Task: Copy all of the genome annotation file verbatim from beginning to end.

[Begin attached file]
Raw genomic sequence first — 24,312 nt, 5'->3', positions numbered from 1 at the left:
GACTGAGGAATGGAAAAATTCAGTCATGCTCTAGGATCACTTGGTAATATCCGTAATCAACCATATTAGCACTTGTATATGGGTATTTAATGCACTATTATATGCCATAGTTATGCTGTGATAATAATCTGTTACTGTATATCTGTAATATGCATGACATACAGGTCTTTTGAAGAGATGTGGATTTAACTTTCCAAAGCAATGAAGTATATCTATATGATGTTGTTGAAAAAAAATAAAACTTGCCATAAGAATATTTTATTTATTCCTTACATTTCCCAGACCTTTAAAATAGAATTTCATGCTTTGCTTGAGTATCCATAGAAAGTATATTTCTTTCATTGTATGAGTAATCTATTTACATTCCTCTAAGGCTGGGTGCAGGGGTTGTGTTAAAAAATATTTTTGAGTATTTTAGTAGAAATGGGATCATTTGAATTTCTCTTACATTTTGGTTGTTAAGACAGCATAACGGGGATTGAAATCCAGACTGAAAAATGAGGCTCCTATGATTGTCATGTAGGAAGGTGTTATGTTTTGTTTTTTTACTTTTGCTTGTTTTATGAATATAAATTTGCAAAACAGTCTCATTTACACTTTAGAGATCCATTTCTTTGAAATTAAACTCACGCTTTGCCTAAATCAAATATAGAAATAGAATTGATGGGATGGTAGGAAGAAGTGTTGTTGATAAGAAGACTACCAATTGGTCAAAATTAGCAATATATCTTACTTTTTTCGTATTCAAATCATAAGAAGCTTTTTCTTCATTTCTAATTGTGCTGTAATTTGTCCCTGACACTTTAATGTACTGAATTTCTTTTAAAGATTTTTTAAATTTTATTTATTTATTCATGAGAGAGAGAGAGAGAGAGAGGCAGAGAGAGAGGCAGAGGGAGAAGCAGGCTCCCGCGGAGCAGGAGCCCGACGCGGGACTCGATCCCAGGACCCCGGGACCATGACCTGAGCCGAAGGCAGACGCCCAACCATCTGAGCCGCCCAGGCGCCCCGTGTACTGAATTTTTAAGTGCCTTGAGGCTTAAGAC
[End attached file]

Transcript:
Raw genomic sequence first — 24,312 nt, 5'->3', positions numbered from 1 at the left:
GACTGAGGAATGGAAAAATTCAGTCATGCTCTAGGATCACTTGGTAATATCCGTAATCAACCATATTAGCACTTGTATATGGGTATTTAATGCACTATTATATGCCATAGTTATGCTGTGATAATAATCTGTTACTGTATATCTGTAATATGCATGACATACAGGTCTTTTGAAGAGATGTGGATTTAACTTTCCAAAGCAATGAAGTATATCTATATGATGTTGTTGAAAAAAAATAAAACTTGCCATAAGAATATTTTATTTATTCCTTACATTTCCCAGACCTTTAAAATAGAATTTCATGCTTTGCTTGAGTATCCATAGAAAGTATATTTCTTTCATTGTATGAGTAATCTATTTACATTCCTCTAAGGCTGGGTGCAGGGGTTGTGTTAAAAAATATTTTTGAGTATTTTAGTAGAAATGGGATCATTTGAATTTCTCTTACATTTTGGTTGTTAAGACAGCATAACGGGGATTGAAATCCAGACTGAAAAATGAGGCTCCTATGATTGTCATGTAGGAAGGTGTTATGTTTTGTTTTTTTACTTTTGCTTGTTTTATGAATATAAATTTGCAAAACAGTCTCATTTACACTTTAGAGATCCATTTCTTTGAAATTAAACTCACGCTTTGCCTAAATCAAATATAGAAATAGAATTGATGGGATGGTAGGAAGAAGTGTTGTTGATAAGAAGACTACCAATTGGTCAAAATTAGCAATATATCTTACTTTTTTCGTATTCAAATCATAAGAAGCTTTTTCTTCATTTCTAATTGTGCTGTAATTTGTCCCTGACACTTTAATGTACTGAATTTCTTTTAAAGATTTTTTAAATTTTATTTATTTATTCATGAGAGAGAGAGAGAGAGAGAGGCAGAGAGAGAGGCAGAGGGAGAAGCAGGCTCCCGCGGAGCAGGAGCCCGACGCGGGACTCGATCCCAGGACCCCGGGACCATGACCTGAGCCGAAGGCAGACGCCCAACCATCTGAGCCGCCCAGGCGCCCCGTGTACTGAATTTTTAAGTGCCTTGAGGCTTAAGAC